Chinese New Year
Once upon a time, the Jade Emperor (The Emperor in Heaven in Chinese folklore) ordered that animals would be designated as calendar signs and the twelve that arrived first would be selected.
Rat got up very early. On his way to the heavenly gate, he encountered a river. He had to stop there, owing to the swift current. After waiting a long time, Rat noticed Ox about to cross the river and swiftly jumped onto the Ox.
The diligent Ox did not mind at all and simply continued. After crossing the river, he raced towards the palace of the Jade Emperor. Suddenly, the Rat jumped off the Ox and dashed to the feet of the Emperor and became the first lucky animal of the Chinese zodiac. Ox became the second.
Tiger and Rabbit came third and fourth because both are fast and competitive, but Tiger was faster. Rabbit got across the river by hopping on stepping stones and a floating log.
Good-looking Dragon was fifth and was immediately noticed by the Jade Emperor, who said Dragon’s son could be sixth. But Dragon’s son didn’t come with him that day. Just then, Snake came forward and said Dragon was his adoptive father; so Snake ranked sixth.
Horse and Goat arrived. They were very kind and modest and each let the other go first. The Jade Emperor saw how polite they were and ranked them seventh and eighth.
Monkey had fallen well behind. But he jumped between trees and stones to catch up to become the ninth. Last were Rooster, Dog, and Pig. *Adapted from hereand here.
The 12 animals of Chinese zodiac in order are: Rat, Ox, Tiger, Rabbit, Dragon, Snake, Horse, Sheep, Monkey, Rooster, Dog, and Pig.
Chinese Red Envelopes – DIY
Chinese Red Envelopes or ‘hung bao’ symbolize good luck and prosperity for the New Year. These are usually handed out to children, employees, and single family members during Chinese New Year and are received with both hands since it is a gift. Inside red envelopes you would place brand new dollar bills. You also never put in sums of 4 which is believed to be bad luck rather sums of 8 which signify good luck.
In the past I have made these red envelopes or ‘hung bao’ for my kids to bring to school however with no exchanges or celebrations allowed in school this year I thought it would still be fun to make these for my kiddos.I remember those being one of my favorite things when I was a child during our Chinese New Year visits to our older relatives and getting chocolate coins, candies, and money in our lucky red envelopes. You can also find these at your local Asian grocery store. They range from very elaborate and colorful to plain red with gold writing.
Printer to print this template
Print out the template and cut it out. Fold along all the flaps. Glue down the bottom flap and along the middle to create your envelope. Stuff the red envelope and place a sticker or small piece of double sided tape to hold down the top flap.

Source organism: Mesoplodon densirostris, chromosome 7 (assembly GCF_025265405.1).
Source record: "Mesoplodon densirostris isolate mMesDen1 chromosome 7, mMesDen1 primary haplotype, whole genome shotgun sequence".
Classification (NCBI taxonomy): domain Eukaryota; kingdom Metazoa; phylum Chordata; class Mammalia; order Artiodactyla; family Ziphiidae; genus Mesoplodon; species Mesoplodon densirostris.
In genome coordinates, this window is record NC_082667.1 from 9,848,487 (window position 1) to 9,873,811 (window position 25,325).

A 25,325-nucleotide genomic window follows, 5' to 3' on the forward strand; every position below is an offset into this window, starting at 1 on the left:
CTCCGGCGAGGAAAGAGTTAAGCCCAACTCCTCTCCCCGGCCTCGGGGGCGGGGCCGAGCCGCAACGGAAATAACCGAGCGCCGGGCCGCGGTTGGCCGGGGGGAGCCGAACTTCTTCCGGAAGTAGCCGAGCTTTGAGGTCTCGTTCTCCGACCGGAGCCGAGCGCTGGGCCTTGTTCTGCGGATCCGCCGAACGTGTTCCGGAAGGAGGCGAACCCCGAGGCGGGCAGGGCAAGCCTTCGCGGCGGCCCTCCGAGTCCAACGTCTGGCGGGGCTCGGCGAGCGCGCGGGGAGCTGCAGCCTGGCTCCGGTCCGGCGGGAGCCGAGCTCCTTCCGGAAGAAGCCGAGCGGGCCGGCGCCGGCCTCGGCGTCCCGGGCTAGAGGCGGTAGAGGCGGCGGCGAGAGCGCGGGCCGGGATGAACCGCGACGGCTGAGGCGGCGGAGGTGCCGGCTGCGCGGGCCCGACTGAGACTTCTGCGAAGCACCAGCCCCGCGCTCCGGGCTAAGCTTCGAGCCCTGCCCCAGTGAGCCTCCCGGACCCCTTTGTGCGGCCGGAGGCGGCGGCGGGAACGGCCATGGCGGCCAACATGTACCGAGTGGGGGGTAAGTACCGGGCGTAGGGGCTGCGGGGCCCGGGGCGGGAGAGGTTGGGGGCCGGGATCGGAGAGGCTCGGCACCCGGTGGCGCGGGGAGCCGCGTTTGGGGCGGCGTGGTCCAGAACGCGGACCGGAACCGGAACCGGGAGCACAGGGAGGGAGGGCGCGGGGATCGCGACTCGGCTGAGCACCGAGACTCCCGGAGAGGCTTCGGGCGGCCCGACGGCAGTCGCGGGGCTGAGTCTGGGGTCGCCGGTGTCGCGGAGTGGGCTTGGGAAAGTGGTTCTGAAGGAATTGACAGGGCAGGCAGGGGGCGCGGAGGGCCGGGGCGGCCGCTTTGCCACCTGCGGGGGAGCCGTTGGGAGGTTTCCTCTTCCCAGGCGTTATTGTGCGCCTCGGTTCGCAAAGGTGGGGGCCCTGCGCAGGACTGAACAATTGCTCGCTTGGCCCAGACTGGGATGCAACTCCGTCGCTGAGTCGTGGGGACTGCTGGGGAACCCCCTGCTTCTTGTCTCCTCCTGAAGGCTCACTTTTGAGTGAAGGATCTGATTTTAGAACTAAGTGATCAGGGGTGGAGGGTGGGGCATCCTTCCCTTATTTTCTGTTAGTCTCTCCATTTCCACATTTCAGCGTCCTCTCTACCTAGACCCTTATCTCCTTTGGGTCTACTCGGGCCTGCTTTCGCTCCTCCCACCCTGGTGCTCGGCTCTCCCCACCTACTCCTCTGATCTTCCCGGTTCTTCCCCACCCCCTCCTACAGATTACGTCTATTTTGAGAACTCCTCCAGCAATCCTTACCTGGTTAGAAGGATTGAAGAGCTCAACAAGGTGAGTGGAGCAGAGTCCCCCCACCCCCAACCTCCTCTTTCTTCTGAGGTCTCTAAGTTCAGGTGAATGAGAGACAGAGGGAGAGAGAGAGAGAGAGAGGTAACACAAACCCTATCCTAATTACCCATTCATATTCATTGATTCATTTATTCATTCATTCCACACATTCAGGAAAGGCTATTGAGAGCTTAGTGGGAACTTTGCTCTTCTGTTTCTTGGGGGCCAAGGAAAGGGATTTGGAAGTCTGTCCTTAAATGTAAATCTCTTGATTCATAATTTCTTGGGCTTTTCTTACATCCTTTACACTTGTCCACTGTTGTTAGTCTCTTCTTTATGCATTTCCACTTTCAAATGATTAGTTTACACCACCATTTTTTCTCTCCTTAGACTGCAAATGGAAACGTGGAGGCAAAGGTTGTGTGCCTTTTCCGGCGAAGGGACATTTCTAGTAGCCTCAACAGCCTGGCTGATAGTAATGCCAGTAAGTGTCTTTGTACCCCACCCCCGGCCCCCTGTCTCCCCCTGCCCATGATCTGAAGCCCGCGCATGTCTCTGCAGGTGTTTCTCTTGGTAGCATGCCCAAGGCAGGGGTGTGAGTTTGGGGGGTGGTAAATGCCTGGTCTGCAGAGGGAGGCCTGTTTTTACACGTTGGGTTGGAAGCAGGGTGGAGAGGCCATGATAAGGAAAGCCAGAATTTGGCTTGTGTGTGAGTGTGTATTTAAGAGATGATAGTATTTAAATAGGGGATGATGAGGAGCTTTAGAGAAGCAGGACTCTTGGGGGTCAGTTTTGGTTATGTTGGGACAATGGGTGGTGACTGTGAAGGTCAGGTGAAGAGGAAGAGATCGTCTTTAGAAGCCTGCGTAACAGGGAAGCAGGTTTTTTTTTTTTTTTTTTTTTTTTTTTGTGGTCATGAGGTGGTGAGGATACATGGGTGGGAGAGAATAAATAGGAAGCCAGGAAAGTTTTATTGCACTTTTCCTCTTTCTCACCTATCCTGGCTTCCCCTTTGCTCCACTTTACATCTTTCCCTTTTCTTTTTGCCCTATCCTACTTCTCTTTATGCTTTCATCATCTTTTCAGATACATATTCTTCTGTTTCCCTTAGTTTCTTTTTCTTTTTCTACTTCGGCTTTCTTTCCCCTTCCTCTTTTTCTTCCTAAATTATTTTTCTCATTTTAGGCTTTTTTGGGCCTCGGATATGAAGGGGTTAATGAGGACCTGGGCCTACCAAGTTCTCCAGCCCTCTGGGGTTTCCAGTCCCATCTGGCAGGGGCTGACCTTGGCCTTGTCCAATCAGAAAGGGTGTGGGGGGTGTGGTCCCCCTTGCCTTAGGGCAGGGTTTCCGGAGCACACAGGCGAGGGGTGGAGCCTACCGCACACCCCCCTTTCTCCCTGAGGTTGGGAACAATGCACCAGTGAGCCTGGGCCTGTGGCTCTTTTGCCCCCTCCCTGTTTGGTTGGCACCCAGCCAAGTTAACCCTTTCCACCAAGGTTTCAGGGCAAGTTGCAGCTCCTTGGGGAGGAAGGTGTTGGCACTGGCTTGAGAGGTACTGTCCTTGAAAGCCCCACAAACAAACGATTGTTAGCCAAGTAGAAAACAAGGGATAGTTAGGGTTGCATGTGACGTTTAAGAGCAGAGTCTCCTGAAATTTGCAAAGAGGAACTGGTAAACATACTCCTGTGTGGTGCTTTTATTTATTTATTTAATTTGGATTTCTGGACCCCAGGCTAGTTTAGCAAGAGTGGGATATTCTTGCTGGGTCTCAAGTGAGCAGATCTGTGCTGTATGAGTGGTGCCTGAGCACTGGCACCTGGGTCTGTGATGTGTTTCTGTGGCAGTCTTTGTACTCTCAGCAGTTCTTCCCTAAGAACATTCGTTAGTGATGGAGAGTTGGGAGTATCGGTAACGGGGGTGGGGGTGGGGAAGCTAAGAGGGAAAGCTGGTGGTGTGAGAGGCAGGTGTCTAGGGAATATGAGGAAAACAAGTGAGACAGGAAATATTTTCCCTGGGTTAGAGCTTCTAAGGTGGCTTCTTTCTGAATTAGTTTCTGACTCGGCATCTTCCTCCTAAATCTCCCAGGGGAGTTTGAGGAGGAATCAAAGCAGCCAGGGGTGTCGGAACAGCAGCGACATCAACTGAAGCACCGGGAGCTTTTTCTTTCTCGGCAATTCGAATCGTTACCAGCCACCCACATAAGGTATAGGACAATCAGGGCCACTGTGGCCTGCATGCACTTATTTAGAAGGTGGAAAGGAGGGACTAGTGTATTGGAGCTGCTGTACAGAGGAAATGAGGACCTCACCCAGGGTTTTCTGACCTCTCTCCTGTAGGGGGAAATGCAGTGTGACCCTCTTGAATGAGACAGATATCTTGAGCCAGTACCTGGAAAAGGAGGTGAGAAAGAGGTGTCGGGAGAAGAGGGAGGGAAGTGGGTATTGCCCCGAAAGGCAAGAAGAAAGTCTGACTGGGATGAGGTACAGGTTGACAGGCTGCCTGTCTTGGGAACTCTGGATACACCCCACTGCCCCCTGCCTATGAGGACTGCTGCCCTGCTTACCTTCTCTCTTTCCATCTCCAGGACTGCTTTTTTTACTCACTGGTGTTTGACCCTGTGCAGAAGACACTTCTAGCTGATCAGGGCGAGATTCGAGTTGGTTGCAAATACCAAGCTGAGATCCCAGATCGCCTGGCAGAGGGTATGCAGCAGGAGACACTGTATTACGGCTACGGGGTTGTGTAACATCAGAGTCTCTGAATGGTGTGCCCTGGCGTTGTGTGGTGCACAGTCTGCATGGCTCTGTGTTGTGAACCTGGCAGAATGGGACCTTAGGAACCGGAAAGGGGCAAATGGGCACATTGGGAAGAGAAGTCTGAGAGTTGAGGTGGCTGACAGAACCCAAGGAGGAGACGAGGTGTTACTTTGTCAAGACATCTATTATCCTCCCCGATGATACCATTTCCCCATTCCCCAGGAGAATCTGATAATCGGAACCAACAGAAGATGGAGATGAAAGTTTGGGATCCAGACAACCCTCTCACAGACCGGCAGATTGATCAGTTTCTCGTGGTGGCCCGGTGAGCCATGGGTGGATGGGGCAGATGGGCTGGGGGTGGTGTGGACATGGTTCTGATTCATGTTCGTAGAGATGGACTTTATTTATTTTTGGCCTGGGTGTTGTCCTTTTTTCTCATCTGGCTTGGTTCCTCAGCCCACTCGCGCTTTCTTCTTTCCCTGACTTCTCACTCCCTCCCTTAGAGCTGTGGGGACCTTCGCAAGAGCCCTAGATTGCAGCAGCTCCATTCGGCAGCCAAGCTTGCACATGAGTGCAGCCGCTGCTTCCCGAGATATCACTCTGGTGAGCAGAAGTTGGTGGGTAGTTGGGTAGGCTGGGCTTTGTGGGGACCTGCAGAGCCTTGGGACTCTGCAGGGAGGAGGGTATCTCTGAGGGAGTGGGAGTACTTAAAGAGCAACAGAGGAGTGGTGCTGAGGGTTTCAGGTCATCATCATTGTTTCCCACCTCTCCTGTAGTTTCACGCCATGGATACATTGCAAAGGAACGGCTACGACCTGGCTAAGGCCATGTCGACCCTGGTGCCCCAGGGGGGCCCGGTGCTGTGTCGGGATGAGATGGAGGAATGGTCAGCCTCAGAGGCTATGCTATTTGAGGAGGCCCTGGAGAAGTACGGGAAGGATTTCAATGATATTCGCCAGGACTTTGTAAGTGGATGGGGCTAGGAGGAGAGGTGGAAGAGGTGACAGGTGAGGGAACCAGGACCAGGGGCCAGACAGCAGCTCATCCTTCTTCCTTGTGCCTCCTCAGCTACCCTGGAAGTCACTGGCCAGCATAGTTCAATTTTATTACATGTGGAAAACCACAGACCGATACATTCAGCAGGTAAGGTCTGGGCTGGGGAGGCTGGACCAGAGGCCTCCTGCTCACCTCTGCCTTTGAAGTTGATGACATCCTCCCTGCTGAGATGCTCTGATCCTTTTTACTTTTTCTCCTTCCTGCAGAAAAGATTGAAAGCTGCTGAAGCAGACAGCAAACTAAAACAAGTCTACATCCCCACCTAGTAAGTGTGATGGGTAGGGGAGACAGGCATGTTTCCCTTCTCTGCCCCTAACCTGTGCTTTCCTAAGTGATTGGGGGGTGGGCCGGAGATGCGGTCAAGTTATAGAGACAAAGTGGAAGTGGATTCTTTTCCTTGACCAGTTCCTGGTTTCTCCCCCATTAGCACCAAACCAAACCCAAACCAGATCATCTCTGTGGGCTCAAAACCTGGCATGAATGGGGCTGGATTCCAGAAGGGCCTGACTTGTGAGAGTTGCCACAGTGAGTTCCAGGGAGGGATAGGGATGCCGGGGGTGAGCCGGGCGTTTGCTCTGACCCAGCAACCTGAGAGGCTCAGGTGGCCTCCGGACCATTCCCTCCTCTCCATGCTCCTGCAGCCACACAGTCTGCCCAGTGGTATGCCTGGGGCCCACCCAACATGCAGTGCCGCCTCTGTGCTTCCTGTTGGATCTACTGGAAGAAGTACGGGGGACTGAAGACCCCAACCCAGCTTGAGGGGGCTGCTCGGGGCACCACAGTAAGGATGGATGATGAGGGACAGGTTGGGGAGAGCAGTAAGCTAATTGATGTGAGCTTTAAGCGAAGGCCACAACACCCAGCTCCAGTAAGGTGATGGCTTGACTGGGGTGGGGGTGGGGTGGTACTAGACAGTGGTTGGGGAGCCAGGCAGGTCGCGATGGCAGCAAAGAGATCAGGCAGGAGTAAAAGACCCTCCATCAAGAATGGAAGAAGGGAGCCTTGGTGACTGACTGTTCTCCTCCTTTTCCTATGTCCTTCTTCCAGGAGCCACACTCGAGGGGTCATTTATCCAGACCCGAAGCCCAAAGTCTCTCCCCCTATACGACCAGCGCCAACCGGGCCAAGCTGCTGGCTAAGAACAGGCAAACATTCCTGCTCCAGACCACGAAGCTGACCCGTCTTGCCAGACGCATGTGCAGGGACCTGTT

Chinese Paper Lantern Craft
Hanging and lighting lanterns is a way to pray or wish for a good year, good fortune, good luck, etc. People tend to hang these lanterns on the first day of the New Year and take them down at the conclusion of the Lantern Festival.
The Lantern Festival is the conclusion of the Chinese New Year festivities and is celebrated on the 15th day of the Chinese New Year celebrations. The Lantern Festival is also the first full moon in the Chinese calendar. The celebrations include lighting and watching lanterns, lion dances, dragon dances, firecrackers, lantern riddles, and eating round dumplings made of glutinous rice flour ‘tāngyuán’ which translates into soup round. The Chinese believe that the round shape of the dumpling symbolize being whole and together as a family.
Line up the bottom of the template with the edge of your paper.
Cut across the top for the handle.
Make your own paper lantern! This is fun and easy Chinese New Year craft is one of our favorites.
What You’ll Need:
What To Do:
Print out my paper lantern template and fold in half.
Fold you colored paper in half too.
Line up the bottom edge of the template with your colored paper. Cut off across the top for the handle.
Cut along the dotted lines but do not cut all the way through.
Glue the edge of one side and bring around to complete the circle or staple in place.
.To create a handle take the strip of paper and glue or staple the edges to the top of the lantern.
That’s it! Hang to decorate your home@
Cut along the dotted lines.
Overlap the edges and glue or staple in place.
Take the remaining strip of paper and glue or staple the edges on the lantern.
This is a fun wheel to print out for the children to see the Chinese Zodiac animals and find out theirs. Just locate the year and your Chinese Zodiac animal. Print out this template
I hope you found one of these Chinese New Year crafts with kids fun to do! Check out some of my other free printables and let me know if you make one. I would love to see!